obergefell_smI was invited to write five hundred words on why I write erotic fanfic. This piece, under my nom de plume elizajane, originally appeared in Spark! No. 24 (27 March 2018) the newsletter from Improbable Press.

Some of my earliest memories from childhood involve the creation of stories involving my favorite characters from literature. Even at eight or nine I was weaving romance and sexual relationships (in the vaguest of terms) into those fanworks. As a teen reader I was often frustrated by the fade-to-black approach to sexual intimacy in published fiction, and spent many hours thinking (and sometimes writing) about what might have happened after that first-kiss moment. Fanfic, for me, has been an erotic experience from my earliest memories of fanwork creation.

My introduction to online, networked fandom in my late twenties was a revelation: here was a form of literature that I once created in isolation, being created within a socially networked world! At that time (2008), I was exploring my own queer sexuality and in a relationship with the woman who eventually became my wife (she was, in fact, my introduction to networked fandom!). I wrote and published my first fanwork — a Downton Abbey Sybil/Gwen series — full of righteous, queer feminist anger about the lack of erotic femslash, so my return to writing fanworks as an adult had an explicit sexual agenda. I wanted more sexual intimacy, and specific kinds of under-represented desires and experiences, in the stories I watched and read; when I couldn’t find them, I created them myself.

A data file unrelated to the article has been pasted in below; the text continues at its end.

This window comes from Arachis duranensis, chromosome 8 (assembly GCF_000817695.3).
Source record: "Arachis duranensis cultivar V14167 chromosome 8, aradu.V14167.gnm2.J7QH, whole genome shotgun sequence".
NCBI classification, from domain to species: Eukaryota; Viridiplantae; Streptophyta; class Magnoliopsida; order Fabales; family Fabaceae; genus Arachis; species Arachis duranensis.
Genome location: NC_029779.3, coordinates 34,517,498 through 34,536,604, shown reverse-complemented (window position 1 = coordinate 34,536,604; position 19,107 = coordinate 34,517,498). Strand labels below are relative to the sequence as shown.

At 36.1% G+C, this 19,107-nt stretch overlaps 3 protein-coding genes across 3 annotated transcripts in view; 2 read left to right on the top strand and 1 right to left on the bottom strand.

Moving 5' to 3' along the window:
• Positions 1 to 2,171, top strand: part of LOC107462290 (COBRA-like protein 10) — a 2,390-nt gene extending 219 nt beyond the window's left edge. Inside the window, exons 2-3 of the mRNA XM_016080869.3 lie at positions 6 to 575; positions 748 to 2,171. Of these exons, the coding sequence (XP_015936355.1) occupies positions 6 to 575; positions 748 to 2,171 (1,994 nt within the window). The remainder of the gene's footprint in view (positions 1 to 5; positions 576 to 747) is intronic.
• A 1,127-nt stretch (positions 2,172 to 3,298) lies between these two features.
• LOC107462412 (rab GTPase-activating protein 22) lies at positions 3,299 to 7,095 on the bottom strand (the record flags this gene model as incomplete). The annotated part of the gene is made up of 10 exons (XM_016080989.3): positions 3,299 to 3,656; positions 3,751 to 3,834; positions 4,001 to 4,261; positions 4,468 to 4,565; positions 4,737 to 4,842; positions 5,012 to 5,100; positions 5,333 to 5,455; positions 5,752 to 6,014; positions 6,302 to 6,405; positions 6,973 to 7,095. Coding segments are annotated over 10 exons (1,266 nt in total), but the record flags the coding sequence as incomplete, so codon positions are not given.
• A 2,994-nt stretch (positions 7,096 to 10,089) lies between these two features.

I love the communal nature of modern fanfic creation, and the way erotic fanfic provides a space for people to co-create a multiplicity of visions for what sexual intimacy and relational happiness might look and feel like. As a historian, feminist, and queer woman I am interested in the cultural scripts we have around sexuality and sexual relationships; fanfic is a creative space to engage with—and often challenge—those cultural narratives through story. Writing in fictional spaces allows for imaginative flexibility beyond the bounds of scholarly analysis and historical evidence. Fiction may well be informed by historical and present realities, but it can also re-vision kinder, more joyful pasts and futures full of radical possibility.

I push back against bisexual erasure, for example, and I avoid writing anal sex in my m/m in part because it’s so commonly used as the ultimate sexually bonding experience between men. I write m/f that doesn’t assume sex means intercourse. I introduce sex toys and lube, and try to make birth control sexy. I write older couples. I write men who are shy about partnered sex and women who are comfortable with masturbation. I try to write bodies that are a bit saggy and leaky, that have creaky joints, wrinkles and scars—and are sexy in the eyes of the lovers who behold them. I try to use every sex scene—partnered or solitary—to tell the specific story of these specific characters having sex, and illuminate why that sexual experience matters to them.

Ultimately, I write the fiction (fan or otherwise) that I want to read, and that fiction has always had relationships and sexual intimacy (often queer, feminist) as at its heart.